years. But she is a great lady, and she has a kind of spirit that is
similar to hers. (Points to Sofia.) So it was like a perfect
you find the right balance between comedy and drama?
The balance was something we achieved with editing. It was not easy to
do. When you’re laughing and when you’re having a good time, sometimes
you can actually slip things in that can be really moving, or really
delicate, or really tender, without really hitting you over the head.
It doesn’t have to be a greeting card sentimentality with that. Life
is like that. If you think of a person like [novelist Anton] Chekhov, a
lot of those characters are ridiculous, but they are moving. Usually
some of the greatest literature and some of the greatest films have
those elements in them. So that is something to aspire towards, whether
you reach it or not.
could bring back the golden days of double features, what are some films
Gigolo would work with?
I’ll give that to the ladies.
I don’t know what that is.
I don’t know what he is talking about.
A double feature. Two movies shown together.
Oh, yeah. I was too young for that.
They never saw one.
What is a double feature?
It’s two movies in a row. This movie with Shampoo would be
good. Shampoo. That’s perfect. That’s a nice double feature.
not being your first time behind the camera, what have you learned over
the years that you’ve been able to bring to this film?
Casting is a big help. If you cast the right people. Also, sometimes
less can be more. To not be afraid to not push it. I have to do that.
Sofia was talking about it, saying like, “I can do this really well.”
Sometimes there is somebody else saying, “Don’t do that anymore. Don’t
do anything.” Sometimes that’s really helpful. You can do something
really small and it can be really incisive. This is the most delicate
film I think I’ve made of my five films.
your favorite directors – other than of course Woody Allen – and what
influence did they have on your film?
My favorite directors as an audience member? I like [Federico]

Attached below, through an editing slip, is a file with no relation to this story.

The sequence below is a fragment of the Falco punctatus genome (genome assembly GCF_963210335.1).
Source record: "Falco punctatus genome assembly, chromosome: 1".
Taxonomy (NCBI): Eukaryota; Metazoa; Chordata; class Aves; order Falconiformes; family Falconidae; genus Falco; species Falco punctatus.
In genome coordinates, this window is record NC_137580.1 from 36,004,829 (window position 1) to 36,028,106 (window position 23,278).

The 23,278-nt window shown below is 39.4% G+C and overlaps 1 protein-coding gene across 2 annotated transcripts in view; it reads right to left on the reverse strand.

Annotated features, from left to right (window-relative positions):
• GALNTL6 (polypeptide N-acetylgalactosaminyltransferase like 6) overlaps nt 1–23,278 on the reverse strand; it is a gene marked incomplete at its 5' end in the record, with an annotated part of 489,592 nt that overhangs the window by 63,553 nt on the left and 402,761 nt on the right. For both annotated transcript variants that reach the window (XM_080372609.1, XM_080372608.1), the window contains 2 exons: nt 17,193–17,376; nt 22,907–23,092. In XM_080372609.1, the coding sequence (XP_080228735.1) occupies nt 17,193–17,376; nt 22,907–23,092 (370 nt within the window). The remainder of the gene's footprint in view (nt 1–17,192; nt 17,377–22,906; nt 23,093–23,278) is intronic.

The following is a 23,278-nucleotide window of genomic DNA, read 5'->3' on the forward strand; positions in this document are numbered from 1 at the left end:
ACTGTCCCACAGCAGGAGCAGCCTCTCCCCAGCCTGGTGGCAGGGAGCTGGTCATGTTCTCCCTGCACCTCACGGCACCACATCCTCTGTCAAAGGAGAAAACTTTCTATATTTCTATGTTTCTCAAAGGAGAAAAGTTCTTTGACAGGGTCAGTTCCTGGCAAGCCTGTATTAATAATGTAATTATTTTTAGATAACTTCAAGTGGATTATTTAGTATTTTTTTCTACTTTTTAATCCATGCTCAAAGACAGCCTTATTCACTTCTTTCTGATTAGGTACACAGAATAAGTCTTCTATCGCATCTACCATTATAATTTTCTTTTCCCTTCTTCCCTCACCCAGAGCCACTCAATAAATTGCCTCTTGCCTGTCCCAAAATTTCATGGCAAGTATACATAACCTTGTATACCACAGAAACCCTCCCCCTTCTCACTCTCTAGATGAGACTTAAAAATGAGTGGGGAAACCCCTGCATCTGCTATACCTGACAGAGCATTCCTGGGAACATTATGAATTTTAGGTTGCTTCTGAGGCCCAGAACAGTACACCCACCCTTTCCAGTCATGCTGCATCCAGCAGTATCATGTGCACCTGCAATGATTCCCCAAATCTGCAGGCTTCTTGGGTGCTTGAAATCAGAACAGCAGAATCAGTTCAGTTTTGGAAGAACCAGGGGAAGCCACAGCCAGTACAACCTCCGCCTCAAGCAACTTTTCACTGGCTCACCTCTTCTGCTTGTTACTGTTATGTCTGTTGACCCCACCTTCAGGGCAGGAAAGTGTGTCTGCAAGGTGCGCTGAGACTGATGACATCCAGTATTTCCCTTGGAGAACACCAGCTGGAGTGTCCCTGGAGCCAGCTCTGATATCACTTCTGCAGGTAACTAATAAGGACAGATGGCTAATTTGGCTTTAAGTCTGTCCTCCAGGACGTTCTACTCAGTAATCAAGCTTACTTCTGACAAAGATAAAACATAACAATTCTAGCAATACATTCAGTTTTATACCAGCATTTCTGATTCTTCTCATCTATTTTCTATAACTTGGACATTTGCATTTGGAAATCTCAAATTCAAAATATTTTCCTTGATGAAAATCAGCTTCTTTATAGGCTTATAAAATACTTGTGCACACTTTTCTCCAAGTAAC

Fellini. I like [Luis] Buñuel. I like Jean Renoir. I like [Akira]
Kurosawa. I like Michael Curtiz. Billy Wilder. The list goes on and
on. Tons of directors. [Francois] Truffaut. [Luchino] Visconti. It
goes on and on and on, all the way up to today. John Ford. [Robert] Bresson. They all had an influence on
you, because they affect you. If you retain stuff, and you look at it,
it becomes part of your unconscious. Nights of Cabiria was one
of my favorite movies, so I always refer to that.
characters are women looking for the perfect man. How did you get into
character as far as looking for the right man?
I don’t think we were looking for the right man. (Paradis shakes
her head in agreement.)
We were paying for the right man.
(Everyone laughs.) I don’t think they were putting too much thought
into it. It was handed to them. Personally, of course, for me it’s
chemistry. I think these women needed to do this in their lives because
they had a little bit of emptiness, even though you see they are
powerful, beautiful, successful and worldly. When you need to do
something like this it’s because you’re lacking something. I don’t want
to judge them. If this was what they needed at this moment in their
lives, and they had the money and they could afford it, why not?
That’s a good answer.
Yes. My [character], she’s not looking for it. But Woody Allen’s